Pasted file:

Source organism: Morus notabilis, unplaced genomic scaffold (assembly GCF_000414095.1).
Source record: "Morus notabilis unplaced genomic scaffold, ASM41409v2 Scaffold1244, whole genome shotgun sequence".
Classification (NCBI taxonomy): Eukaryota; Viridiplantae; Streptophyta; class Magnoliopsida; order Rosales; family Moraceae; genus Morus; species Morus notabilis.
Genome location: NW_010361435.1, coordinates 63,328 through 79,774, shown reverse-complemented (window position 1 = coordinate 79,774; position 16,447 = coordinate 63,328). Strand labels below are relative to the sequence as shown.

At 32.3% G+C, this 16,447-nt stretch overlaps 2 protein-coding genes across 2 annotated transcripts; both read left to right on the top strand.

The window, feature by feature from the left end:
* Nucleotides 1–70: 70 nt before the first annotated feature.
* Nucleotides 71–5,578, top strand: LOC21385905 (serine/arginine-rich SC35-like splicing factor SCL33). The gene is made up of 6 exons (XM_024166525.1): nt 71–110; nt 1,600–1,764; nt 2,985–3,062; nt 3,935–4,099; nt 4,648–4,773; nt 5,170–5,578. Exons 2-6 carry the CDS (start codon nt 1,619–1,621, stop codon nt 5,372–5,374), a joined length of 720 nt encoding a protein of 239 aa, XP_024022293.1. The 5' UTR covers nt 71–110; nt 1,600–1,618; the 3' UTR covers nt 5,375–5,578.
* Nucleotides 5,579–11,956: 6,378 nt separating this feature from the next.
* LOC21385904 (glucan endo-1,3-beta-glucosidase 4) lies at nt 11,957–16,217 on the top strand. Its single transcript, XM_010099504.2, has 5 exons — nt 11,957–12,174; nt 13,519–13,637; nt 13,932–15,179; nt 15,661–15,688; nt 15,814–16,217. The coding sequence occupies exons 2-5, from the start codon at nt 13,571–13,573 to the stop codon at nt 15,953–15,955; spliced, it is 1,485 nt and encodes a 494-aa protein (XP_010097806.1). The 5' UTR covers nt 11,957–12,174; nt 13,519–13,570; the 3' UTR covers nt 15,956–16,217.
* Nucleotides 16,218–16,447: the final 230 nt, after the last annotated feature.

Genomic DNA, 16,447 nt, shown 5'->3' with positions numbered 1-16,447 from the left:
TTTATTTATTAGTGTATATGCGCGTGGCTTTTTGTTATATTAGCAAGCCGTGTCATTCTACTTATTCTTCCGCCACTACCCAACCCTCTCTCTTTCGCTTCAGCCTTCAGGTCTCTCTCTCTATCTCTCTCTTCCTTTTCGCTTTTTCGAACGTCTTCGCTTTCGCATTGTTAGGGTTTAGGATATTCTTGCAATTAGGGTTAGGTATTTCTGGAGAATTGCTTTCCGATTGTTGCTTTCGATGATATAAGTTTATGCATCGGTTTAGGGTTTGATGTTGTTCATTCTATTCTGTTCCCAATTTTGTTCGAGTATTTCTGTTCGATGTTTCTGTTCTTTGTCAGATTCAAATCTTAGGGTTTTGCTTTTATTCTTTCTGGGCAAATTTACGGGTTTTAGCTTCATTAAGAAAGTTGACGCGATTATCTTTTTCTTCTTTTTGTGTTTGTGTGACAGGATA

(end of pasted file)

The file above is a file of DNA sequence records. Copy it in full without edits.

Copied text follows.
Source organism: Morus notabilis, unplaced genomic scaffold (assembly GCF_000414095.1).
Source record: "Morus notabilis unplaced genomic scaffold, ASM41409v2 Scaffold1244, whole genome shotgun sequence".
Classification (NCBI taxonomy): Eukaryota; Viridiplantae; Streptophyta; class Magnoliopsida; order Rosales; family Moraceae; genus Morus; species Morus notabilis.
Genome location: NW_010361435.1, coordinates 63,328 through 79,774, shown reverse-complemented (window position 1 = coordinate 79,774; position 16,447 = coordinate 63,328). Strand labels below are relative to the sequence as shown.

At 32.3% G+C, this 16,447-nt stretch overlaps 2 protein-coding genes across 2 annotated transcripts; both read left to right on the top strand.

The window, feature by feature from the left end:
* Nucleotides 1–70: 70 nt before the first annotated feature.
* Nucleotides 71–5,578, top strand: LOC21385905 (serine/arginine-rich SC35-like splicing factor SCL33). The gene is made up of 6 exons (XM_024166525.1): nt 71–110; nt 1,600–1,764; nt 2,985–3,062; nt 3,935–4,099; nt 4,648–4,773; nt 5,170–5,578. Exons 2-6 carry the CDS (start codon nt 1,619–1,621, stop codon nt 5,372–5,374), a joined length of 720 nt encoding a protein of 239 aa, XP_024022293.1. The 5' UTR covers nt 71–110; nt 1,600–1,618; the 3' UTR covers nt 5,375–5,578.
* Nucleotides 5,579–11,956: 6,378 nt separating this feature from the next.
* LOC21385904 (glucan endo-1,3-beta-glucosidase 4) lies at nt 11,957–16,217 on the top strand. Its single transcript, XM_010099504.2, has 5 exons — nt 11,957–12,174; nt 13,519–13,637; nt 13,932–15,179; nt 15,661–15,688; nt 15,814–16,217. The coding sequence occupies exons 2-5, from the start codon at nt 13,571–13,573 to the stop codon at nt 15,953–15,955; spliced, it is 1,485 nt and encodes a 494-aa protein (XP_010097806.1). The 5' UTR covers nt 11,957–12,174; nt 13,519–13,570; the 3' UTR covers nt 15,956–16,217.
* Nucleotides 16,218–16,447: the final 230 nt, after the last annotated feature.

Genomic DNA, 16,447 nt, shown 5'->3' with positions numbered 1-16,447 from the left:
TTTATTTATTAGTGTATATGCGCGTGGCTTTTTGTTATATTAGCAAGCCGTGTCATTCTACTTATTCTTCCGCCACTACCCAACCCTCTCTCTTTCGCTTCAGCCTTCAGGTCTCTCTCTCTATCTCTCTCTTCCTTTTCGCTTTTTCGAACGTCTTCGCTTTCGCATTGTTAGGGTTTAGGATATTCTTGCAATTAGGGTTAGGTATTTCTGGAGAATTGCTTTCCGATTGTTGCTTTCGATGATATAAGTTTATGCATCGGTTTAGGGTTTGATGTTGTTCATTCTATTCTGTTCCCAATTTTGTTCGAGTATTTCTGTTCGATGTTTCTGTTCTTTGTCAGATTCAAATCTTAGGGTTTTGCTTTTATTCTTTCTGGGCAAATTTACGGGTTTTAGCTTCATTAAGAAAGTTGACGCGATTATCTTTTTCTTCTTTTTGTGTTTGTGTGACAGGATA